Interior Design Q&A: Styling a 100-Year-Old HomeMarch 23, 2014 | 8:52 pm
Are you an old home enthusiast wondering how to style (or re-style) your favorite gem? Let’s drop in on this Q&A session with someone in a similar situation:
I have a 100-year-old farmhouse that has dark trim and doors throughout. The previous owners painted the walls white in order to sell, but it is TOO stark of a contrast. I am trying to decide on a wall color that will work well with the dark trim. Most of my furniture is dark wood pieces, but I have burgundy, navy and cream colors in my accent pieces, rugs and sofa (creamy-buff). How can I pull these colors together with an appropriate wall color?
Am I correct that all of the trim and doors are dark wood? It was very common in some of the older houses (you often see this reflected now, as homes attempt to restore their historical integrity) that the trim and doors were painted darker colors (green, blue, burgundy, etc.). I would agree to add color to your walls and actually, you may not need much. You might be surprised at how much a warm cream could change a room. If you like a light, open room you might want to stay away from the darker colors (blue and burgundy) unless you have a significant amount of natural sunlight in those rooms to brighten the darker colors. Do you have any tan or taupe in any of the furniture or accent pieces in the room? If so, you may be able to pull some of those colors from the furniture to your walls. If you choose to use the dark burgundy or blue, an option you might consider could be to paint a single accent wall a burgundy or blue. A second option to consider could be to use a neutral color in the main rooms (family room, living room – if you use it frequently, etc) and to use the accent colors in the remaining rooms to pull out the neutrals. A burgundy dining room can be both elegant and warm! Good luck and please contact us for further assistance.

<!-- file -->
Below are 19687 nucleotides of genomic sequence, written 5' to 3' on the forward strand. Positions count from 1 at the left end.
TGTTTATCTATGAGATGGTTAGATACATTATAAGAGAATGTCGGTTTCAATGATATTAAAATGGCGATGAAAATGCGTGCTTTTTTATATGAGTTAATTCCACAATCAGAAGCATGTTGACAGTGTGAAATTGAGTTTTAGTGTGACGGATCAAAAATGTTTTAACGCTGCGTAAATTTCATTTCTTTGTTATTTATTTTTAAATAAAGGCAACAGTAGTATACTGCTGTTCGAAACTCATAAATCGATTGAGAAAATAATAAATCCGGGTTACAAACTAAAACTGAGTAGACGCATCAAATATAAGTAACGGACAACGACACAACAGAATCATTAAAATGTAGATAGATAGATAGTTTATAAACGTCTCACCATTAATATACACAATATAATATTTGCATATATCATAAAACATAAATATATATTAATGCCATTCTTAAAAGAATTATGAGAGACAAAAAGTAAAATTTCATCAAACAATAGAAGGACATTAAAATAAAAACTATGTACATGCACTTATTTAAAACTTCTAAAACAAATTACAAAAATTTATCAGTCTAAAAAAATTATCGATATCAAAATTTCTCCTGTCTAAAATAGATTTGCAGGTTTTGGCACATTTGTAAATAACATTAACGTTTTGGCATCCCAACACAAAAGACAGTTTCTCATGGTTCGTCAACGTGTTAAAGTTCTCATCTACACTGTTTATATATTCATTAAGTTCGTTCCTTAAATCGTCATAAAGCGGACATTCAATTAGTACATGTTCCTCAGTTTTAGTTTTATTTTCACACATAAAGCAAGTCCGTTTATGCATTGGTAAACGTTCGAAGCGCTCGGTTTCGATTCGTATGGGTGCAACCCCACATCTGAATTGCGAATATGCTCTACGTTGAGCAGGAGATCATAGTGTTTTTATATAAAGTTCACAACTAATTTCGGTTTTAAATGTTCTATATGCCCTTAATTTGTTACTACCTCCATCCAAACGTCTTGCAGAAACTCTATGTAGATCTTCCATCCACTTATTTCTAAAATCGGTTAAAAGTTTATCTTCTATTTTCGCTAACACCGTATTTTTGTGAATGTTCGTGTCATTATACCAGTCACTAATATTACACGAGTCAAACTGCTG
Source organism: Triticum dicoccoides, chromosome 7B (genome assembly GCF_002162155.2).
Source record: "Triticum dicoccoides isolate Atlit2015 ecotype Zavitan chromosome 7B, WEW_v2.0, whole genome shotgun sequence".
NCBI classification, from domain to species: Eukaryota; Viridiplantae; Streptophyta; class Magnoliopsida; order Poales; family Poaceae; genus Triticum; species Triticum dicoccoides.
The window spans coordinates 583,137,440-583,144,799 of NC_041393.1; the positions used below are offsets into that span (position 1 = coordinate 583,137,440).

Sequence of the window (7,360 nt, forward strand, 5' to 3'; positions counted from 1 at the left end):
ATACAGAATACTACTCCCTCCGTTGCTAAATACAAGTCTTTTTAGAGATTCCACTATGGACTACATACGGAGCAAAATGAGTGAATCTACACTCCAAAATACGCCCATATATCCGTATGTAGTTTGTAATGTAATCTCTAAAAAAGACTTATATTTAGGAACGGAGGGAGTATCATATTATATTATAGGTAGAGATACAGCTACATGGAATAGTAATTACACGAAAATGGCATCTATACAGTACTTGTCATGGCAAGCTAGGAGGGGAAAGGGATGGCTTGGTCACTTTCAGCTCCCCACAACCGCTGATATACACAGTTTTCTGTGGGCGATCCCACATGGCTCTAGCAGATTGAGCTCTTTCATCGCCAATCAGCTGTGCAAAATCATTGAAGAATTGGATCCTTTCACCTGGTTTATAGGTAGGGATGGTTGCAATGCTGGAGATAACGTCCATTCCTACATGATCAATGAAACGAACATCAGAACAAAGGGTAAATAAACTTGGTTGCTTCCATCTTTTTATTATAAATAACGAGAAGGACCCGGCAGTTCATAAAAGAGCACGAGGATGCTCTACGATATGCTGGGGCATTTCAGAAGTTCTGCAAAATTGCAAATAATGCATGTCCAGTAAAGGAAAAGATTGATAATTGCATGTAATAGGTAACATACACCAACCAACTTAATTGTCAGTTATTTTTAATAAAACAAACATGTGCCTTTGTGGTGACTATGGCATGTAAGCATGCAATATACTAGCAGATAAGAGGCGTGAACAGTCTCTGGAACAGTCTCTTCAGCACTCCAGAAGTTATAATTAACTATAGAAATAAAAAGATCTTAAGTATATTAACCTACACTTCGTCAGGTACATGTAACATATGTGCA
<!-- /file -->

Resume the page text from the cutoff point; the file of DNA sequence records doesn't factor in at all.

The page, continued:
(Picture By i_am_jim (Own work) [CC-BY-SA-3.0 (http://creativecommons.org/licenses/by-sa/3.0)], via Wikimedia Commons)
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